Look at the word…. how could something so small be so powerful (no innuendo please).
For those unknowing souls Soju is a drink in Korea. Well, I say ‘A’ drink, it’s one of the main drinks.
Look at it, the dirty animal that it is. Apart from the devil’s nectar, what is Soju?
Soju is a clear, alcoholic liquid usually drunk neat. It’s alcohol content can range from 16.8% to 53%. Yes, that’s a bit of a difference. That’s the difference between ‘slightly hungover’ and ‘blind in both eyes and I think I’ve lost a foot’.
Soju was traditionally made with rice but wen rice distilling was banned alternative starches where used like wheat, sweet potatoes and tapioca. If the Russians have Vodka, Korean has Soju. To me it tastes like a mixture of watered down rubbing alcohol and deep seeded regret. Most people drink it as a shot when they’re eating or they pour it into a pint of beer. This is called Somaek (pronounced so-mek).
HOW TO TRADITIONALLY DRINK SOJU
Soju is mean’t to be drunk with food. You never pour your own Soju. It’s always a communal drink. If I remember correctly, the oldest member of the group will pour some soju into a shot glass and pass it over.
Take the shot with both hands, if they’re older you’ll clink below their glass. Then turn your face to the side so you’re not making eye contact and knock it back.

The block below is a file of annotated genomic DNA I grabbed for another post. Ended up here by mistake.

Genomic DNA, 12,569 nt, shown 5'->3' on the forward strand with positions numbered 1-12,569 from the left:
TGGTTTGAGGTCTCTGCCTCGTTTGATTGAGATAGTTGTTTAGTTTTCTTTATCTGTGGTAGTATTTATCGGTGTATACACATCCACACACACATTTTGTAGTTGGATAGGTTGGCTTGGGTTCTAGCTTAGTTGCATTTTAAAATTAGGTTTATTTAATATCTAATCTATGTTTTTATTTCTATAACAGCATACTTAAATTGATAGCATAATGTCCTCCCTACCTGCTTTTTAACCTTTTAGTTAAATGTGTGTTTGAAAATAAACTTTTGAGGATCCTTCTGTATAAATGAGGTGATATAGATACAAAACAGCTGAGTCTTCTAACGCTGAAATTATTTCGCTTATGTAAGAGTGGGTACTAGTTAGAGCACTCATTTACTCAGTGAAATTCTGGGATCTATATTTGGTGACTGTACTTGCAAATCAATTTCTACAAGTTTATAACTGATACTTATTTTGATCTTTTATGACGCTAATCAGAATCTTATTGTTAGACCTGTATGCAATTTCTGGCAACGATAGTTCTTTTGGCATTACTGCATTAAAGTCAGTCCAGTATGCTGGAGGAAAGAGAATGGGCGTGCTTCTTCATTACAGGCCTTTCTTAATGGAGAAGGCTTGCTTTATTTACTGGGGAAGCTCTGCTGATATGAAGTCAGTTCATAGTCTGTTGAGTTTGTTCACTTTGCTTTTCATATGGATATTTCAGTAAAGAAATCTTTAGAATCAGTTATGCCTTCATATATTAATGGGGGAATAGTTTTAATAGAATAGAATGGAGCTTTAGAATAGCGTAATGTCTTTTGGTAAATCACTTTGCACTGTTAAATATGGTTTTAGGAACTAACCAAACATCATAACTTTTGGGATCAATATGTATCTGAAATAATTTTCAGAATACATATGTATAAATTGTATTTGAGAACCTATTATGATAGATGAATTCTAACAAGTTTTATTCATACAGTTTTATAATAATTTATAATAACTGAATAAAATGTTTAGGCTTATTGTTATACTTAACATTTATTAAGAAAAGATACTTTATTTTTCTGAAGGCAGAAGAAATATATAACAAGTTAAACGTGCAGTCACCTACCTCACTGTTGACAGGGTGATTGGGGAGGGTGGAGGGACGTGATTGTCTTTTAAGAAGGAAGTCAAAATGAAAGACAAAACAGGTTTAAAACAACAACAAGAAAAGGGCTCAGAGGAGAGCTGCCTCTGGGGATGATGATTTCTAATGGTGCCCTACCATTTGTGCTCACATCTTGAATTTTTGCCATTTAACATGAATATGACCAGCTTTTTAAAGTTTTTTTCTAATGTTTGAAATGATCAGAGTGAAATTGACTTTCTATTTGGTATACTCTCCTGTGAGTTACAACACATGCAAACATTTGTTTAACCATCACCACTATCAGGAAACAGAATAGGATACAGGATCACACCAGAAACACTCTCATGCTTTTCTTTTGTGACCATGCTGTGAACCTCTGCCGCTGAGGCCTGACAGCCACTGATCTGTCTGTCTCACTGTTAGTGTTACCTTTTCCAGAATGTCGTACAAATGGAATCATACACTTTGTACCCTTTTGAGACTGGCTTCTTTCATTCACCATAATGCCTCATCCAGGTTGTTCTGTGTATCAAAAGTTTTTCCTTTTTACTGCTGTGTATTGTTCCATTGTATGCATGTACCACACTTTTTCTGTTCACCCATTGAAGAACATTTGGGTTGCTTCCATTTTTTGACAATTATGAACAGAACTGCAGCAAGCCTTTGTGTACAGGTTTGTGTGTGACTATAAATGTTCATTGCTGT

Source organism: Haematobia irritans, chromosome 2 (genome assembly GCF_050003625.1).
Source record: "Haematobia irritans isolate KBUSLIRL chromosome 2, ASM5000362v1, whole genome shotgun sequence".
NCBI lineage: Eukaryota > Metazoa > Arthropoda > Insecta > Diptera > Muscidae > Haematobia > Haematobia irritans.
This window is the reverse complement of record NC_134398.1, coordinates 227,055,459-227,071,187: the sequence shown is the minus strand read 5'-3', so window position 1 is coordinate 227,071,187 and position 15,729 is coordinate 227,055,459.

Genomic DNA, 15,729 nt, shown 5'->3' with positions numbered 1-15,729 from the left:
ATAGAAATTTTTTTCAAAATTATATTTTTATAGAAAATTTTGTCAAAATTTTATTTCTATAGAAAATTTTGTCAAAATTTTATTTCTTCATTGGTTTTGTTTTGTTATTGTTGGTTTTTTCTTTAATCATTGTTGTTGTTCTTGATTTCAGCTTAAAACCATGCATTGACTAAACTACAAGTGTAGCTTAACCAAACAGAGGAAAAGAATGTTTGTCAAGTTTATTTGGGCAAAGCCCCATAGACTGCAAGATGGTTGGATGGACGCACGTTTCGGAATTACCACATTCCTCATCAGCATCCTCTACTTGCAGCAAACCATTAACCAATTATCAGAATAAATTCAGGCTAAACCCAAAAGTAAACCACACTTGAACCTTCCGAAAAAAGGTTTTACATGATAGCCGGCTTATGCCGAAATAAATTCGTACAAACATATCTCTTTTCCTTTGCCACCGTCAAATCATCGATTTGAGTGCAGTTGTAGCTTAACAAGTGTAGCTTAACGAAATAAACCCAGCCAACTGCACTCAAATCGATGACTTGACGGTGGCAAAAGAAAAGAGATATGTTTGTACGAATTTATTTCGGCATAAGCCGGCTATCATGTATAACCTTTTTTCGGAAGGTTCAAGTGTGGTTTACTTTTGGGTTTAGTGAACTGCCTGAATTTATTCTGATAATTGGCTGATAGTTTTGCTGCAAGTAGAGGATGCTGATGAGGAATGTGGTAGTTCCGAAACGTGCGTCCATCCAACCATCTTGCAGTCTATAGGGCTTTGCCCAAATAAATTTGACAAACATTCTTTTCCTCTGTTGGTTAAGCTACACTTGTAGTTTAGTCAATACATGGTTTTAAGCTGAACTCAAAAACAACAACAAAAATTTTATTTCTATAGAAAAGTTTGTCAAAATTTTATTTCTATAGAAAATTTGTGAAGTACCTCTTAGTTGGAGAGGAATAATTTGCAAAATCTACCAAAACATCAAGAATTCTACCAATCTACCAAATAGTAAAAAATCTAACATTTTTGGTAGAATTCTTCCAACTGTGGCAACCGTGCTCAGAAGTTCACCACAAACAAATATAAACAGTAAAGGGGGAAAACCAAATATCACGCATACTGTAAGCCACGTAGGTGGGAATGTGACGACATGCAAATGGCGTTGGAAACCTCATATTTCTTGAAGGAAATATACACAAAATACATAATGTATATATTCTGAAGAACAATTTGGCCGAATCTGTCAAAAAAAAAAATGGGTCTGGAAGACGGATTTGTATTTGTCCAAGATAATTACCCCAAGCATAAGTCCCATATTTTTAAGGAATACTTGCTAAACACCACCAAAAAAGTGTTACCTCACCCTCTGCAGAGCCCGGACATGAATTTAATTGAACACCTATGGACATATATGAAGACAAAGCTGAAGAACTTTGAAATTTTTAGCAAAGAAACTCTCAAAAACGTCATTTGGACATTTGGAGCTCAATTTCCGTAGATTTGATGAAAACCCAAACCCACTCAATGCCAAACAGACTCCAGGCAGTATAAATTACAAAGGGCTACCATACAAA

Then….. be afraid… be very afraid.
How many types of Soju are there?
I think there’s a bout thirteen types of Soju, considering it’s cheaper than beer and more alcoholic, that’s not surprising.
I found this online.
Tonight, I was in-between classes and I saw a guy at the local shop buy seven bottles of Soju and a two litre bottle of coke.
God help them, I will pray for his withered soul.
I’ve tried Soju a few times and it never got better. My hangover lasted all day and I felt like someone gently scooped out my brain, soul and ability to function. If you get the chance definitely try it for a bit of a laugh but remember – it will destroy you.
I’ve seen people drinking Soju at three in the afternoon as I was quietly eating lunch. Maybe, it’s just part of Korean culture and as I’m not Korean, I won’t be able to understand it. However, I will be able to enjoy it… until the hangover.
Thanks for reading